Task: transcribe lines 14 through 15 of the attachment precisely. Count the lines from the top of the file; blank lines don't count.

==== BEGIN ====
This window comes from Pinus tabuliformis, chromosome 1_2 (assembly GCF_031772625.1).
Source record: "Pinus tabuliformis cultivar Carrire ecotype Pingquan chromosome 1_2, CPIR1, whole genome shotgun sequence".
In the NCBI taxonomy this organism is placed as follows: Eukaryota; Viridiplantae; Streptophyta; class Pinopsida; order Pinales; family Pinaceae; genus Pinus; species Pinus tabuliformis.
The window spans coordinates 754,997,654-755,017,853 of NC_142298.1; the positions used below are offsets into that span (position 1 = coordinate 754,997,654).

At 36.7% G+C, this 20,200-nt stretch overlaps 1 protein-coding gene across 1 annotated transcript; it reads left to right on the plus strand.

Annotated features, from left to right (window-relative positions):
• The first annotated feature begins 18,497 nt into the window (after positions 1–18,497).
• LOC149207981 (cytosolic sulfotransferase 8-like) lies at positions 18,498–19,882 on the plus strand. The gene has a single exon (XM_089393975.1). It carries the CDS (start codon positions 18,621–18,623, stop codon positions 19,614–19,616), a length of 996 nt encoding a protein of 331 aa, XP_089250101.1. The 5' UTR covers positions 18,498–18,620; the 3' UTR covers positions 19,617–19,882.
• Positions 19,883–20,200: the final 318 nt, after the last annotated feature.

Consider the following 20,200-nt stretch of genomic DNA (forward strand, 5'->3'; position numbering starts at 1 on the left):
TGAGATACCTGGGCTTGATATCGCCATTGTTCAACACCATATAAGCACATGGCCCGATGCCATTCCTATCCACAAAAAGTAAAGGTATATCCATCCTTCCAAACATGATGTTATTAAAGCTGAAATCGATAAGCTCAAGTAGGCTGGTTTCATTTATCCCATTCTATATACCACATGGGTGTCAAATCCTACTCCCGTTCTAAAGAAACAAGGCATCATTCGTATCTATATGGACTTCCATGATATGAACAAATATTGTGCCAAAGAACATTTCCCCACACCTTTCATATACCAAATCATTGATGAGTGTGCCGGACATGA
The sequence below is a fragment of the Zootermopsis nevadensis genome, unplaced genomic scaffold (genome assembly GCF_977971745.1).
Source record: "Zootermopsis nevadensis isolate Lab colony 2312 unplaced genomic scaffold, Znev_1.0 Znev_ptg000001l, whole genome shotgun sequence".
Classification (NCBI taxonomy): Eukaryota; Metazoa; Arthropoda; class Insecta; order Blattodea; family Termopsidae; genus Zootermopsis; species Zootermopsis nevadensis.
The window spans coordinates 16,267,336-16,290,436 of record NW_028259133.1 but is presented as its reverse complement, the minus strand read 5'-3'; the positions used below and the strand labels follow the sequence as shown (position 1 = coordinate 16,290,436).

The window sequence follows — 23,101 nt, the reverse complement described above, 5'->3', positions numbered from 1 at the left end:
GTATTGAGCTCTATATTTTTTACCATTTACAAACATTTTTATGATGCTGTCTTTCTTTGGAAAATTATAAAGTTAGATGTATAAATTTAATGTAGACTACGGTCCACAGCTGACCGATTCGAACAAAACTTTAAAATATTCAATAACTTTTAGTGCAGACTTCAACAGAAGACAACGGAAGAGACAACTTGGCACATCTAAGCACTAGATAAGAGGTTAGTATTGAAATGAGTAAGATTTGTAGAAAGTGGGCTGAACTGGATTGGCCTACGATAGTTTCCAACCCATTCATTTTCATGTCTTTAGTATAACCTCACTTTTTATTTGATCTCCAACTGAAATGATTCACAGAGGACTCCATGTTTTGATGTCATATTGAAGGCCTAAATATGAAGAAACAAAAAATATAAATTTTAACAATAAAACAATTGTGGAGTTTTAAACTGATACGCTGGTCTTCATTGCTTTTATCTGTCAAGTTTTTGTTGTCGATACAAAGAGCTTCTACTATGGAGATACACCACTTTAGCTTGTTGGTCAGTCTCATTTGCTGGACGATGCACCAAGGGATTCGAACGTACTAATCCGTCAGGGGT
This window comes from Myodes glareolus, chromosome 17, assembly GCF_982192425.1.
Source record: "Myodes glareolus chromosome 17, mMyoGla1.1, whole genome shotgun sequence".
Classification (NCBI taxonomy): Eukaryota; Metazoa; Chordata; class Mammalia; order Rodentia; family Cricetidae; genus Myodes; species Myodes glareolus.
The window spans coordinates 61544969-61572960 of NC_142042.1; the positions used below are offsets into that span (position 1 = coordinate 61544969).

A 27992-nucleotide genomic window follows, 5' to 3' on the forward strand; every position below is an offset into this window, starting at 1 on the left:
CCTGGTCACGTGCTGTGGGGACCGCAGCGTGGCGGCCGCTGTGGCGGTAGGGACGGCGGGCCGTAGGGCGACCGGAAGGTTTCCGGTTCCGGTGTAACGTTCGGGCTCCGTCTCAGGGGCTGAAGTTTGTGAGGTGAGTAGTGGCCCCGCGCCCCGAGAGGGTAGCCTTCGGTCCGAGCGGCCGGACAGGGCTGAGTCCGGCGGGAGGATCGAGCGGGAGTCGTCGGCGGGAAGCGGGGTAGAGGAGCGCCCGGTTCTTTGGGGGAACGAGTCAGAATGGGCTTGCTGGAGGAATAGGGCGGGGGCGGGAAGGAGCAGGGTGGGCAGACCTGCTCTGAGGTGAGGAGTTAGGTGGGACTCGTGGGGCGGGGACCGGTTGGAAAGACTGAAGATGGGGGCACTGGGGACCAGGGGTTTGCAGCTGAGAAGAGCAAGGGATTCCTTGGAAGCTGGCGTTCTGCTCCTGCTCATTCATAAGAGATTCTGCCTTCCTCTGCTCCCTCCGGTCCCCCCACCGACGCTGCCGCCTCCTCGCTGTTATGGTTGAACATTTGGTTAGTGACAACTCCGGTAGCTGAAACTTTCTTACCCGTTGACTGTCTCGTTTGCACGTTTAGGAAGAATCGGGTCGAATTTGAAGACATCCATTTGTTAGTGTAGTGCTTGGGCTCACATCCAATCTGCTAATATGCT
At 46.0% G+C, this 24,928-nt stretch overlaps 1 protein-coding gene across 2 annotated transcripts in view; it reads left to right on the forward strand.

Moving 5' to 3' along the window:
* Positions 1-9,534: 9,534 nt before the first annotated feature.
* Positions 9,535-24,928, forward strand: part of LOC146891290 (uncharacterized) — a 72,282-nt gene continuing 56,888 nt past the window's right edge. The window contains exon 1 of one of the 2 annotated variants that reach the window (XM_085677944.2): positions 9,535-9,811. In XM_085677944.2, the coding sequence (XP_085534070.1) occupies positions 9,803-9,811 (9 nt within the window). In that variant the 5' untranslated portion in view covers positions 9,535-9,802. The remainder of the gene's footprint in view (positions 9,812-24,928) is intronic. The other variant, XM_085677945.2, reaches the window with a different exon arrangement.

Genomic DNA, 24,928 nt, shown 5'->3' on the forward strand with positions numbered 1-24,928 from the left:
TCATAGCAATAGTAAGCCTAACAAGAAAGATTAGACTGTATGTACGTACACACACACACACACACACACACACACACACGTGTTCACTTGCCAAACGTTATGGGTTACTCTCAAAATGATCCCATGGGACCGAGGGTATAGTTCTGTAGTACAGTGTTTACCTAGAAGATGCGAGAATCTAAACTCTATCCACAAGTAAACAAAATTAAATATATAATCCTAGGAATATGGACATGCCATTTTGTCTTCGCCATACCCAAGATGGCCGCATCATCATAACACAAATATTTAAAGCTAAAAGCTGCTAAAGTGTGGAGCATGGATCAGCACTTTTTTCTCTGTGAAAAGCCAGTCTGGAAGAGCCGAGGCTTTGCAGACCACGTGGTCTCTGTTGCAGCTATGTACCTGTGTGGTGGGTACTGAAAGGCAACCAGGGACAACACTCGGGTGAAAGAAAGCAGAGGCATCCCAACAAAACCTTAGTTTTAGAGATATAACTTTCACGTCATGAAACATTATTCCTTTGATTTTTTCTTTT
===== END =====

Classification (NCBI taxonomy): Eukaryota; Metazoa; Arthropoda; class Insecta; order Blattodea; family Termopsidae; genus Zootermopsis; species Zootermopsis nevadensis.
The window spans coordinates 16,267,336-16,290,436 of record NW_028259133.1 but is presented as its reverse complement, the minus strand read 5'-3'; the positions used below and the strand labels follow the sequence as shown (position 1 = coordinate 16,290,436).